|Year : 2015 | Volume
| Issue : 2 | Page : 152-155
Endoscopic ultrasound-assisted cholecystogastrostomy by a novel fully covered metal stent for the treatment of gallbladder stones
Nan Ge, Shupeng Wang, Sheng Wang, Guoxin Wang, Xiang Liu, Jintao Guo, Fei Yang, Wen Liu, Siyu Sun
Endoscopy Center, Sheng Jing Hospital of China Medical University, Liaoning, China
|Date of Submission||24-Mar-2015|
|Date of Acceptance||21-Apr-2015|
|Date of Web Publication||8-May-2015|
The Shengjing Hospital, China Medical University. No. 36, Sanhao Street. Shenyang - 110 004, Liaoning Province
Source of Support: This study was supported by the National Natural
Science Foundation of China (Grant No. 81470908)., Conflict of Interest: None
An 85-year-old male patient with common bile duct stones and gallbladder stone was admitted to the hospital. Endoscopic ultrasound (EUS)-guided cholecystogastrostomy and the placement of a novel covered mental stent was performed after the endoscopic sphincter ectomy procedure. Two weeks later the stents were removed, and an endoscope was advanced into the gallbladder via the fistula, and cholecystolithotomy was performed. For weeks later gallbladder was assessed by abdominal ultrasound. EUS-guided cholecystogastrostomy with mental stent deployment was successfully performed. Two weeks after the procedure, the fistulas had formed, and the stent were removed. Endoscopic cholecystolithotomy was successfully performed through the fistula. The ultrasound exam of gallbladder 4 weeks later showed no stone remain and satisfactory function. The EUS-guided placement of a novel metal stent was a safe and simple approach to performing an endoscopic cholecystogastrostomy, which can subsequently allow procedures for treating biliary disease, including cholecystolithotomy.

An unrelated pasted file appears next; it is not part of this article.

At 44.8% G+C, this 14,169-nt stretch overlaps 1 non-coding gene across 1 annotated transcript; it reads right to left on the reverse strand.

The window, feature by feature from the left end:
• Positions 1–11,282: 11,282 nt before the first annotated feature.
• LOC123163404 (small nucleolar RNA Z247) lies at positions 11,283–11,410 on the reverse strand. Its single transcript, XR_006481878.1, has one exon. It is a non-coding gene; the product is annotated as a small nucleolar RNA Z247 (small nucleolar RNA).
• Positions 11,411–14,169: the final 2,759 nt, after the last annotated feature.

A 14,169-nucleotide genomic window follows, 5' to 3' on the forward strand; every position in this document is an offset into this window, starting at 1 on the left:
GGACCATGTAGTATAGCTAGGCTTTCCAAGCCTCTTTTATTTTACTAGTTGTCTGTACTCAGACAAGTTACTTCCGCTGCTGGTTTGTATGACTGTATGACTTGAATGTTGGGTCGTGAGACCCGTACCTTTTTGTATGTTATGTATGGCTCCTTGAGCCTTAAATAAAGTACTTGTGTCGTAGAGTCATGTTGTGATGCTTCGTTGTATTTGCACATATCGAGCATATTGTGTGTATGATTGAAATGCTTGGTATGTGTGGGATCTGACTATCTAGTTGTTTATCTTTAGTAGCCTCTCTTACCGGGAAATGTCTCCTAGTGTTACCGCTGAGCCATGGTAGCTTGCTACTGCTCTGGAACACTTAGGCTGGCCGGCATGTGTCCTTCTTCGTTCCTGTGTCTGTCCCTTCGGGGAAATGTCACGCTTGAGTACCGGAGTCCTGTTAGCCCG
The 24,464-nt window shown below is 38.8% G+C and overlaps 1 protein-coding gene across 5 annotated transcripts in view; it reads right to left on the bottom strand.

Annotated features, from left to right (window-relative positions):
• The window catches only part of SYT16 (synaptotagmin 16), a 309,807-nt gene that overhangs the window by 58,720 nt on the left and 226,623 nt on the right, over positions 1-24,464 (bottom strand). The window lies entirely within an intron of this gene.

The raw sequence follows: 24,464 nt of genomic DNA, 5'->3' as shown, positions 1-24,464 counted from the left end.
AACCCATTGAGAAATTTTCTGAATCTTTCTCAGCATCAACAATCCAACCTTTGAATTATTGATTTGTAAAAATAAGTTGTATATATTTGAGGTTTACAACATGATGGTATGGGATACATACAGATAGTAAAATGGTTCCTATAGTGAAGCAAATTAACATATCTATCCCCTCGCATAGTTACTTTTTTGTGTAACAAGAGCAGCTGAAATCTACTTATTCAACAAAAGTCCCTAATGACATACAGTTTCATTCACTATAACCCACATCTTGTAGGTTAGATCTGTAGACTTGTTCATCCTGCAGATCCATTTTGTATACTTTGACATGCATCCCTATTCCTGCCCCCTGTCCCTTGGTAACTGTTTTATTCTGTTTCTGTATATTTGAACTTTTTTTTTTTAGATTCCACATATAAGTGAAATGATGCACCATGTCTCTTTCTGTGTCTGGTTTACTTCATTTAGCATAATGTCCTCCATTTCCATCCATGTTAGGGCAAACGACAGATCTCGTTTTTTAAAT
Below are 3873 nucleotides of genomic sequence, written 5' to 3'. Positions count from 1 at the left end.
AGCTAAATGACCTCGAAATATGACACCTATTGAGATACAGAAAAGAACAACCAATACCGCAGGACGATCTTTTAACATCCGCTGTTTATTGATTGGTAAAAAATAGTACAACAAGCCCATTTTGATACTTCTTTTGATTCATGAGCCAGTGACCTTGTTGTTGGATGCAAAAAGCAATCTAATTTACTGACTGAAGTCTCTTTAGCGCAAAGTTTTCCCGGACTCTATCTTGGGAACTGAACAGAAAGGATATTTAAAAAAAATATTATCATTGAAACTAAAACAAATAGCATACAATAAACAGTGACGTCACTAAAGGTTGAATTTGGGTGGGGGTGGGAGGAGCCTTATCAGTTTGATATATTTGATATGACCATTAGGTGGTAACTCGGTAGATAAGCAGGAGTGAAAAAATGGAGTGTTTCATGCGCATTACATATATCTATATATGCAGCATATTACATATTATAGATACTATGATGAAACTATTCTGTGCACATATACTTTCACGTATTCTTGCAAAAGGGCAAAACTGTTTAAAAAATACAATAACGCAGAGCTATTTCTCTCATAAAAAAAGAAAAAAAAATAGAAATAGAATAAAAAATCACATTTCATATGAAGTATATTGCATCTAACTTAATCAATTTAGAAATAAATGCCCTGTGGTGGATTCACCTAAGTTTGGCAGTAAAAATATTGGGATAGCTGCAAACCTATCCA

Keywords: Cholecystogastrostomy, endoscopic ultrasound, gallbladder stones, metal stent
|How to cite this article:|
Ge N, Wang S, Wang S, Wang G, Liu X, Guo J, Yang F, Liu W, Sun S. Endoscopic ultrasound-assisted cholecystogastrostomy by a novel fully covered metal stent for the treatment of gallbladder stones. Endosc Ultrasound 2015;4:152-5
|How to cite this URL:|
Ge N, Wang S, Wang S, Wang G, Liu X, Guo J, Yang F, Liu W, Sun S. Endoscopic ultrasound-assisted cholecystogastrostomy by a novel fully covered metal stent for the treatment of gallbladder stones. Endosc Ultrasound [serial online] 2015 [cited 2019 May 19];4:152-5. Available from: http://www.eusjournal.com/text.asp?2015/4/2/152/156749
| Introduction|| |
Laparoscopic cholecystectomy has become the "gold standard" for the treatment of symptomatic gallstones.  However, innovative methods for treating gallstones are being introduced, such as scarless therapeutic procedures through a natural orifice, which include transgastric and transcolonic endoscopic cholecystectomies. ,,, However, before clinical implementation of these procedures, modifications of the relevant instruments are still needed, and furthermore, a more convenient procedure is still desired.